He’s a force for good, I think, and it’s all definitely worth checking out.

Scott

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A Lot of Fuss about Sugar

NYC Dept of Health and Mental Hygiene

NYC Dept of Health and Mental Hygiene

…and deservedly so.

I’ve been reading a lot of Marion Nestle’s blog, Food Politics.  I’ve found her writing to be well researched, thoughtful, and sensible about all things related to food and, well, the politics of food.  Her book What To Eat is on the shelf in my science classroom, and it has been helpful as students research the pros and cons of fish farming (for a unit of debates in environmental science).  Through her recent posts I’ve learned quite a bit about the intricacies of sugar policy.  Complicated stuff.  Here’s a post of hers with some good background information on sugar (after her appearance on the Colbert Report).  But the main point of this post is about all the beverage and advertising ruckus that’s been happening recently in New York.

Marion is keeping tabs on the situation;  she has been updating things on via her Twitter account, and here is what I have learned from her so far:

1) the American Heart Association finally came around to recommending that people eat less sugar.  It’s amazing to me that this is a recent recommendation. But there it is.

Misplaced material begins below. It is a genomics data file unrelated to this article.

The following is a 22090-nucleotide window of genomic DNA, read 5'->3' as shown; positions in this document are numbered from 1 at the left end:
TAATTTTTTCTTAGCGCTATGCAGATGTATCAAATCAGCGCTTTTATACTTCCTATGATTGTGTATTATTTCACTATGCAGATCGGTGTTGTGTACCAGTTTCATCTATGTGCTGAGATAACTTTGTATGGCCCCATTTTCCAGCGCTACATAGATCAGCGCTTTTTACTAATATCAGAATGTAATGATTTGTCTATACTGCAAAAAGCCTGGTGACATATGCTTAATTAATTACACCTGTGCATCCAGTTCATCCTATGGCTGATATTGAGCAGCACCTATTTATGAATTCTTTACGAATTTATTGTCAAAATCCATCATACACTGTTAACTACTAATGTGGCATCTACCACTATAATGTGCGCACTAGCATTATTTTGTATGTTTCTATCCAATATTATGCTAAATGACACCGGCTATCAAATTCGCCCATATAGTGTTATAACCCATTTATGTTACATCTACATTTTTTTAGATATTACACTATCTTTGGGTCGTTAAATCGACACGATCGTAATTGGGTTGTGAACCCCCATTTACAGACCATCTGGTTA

2) the New York City Health Department comes up with an ad campaign called “Pour Off The Pounds” (that they’ve spent significant money on) to get people to drink less soda.  There are gobs of fat pouring out of the soda bottle, which is a nice touch.  See the NYTimes’s take on it here.  This ad campaign is related to the AHA recommendation (though not a result of it), as there are benefits to having fewer people run into health problems related to over-consumption of sugar and soft drinks.  Here’s an ABC News spot on soda and extra calories.  So NYC Dept of Health and Mental Hygiene tells people to drink less soda.  Tell people to be a bit healthier.  It’s like mom telling you to eat your vegetables and not so much candy.  Simple, right?  Ah, no…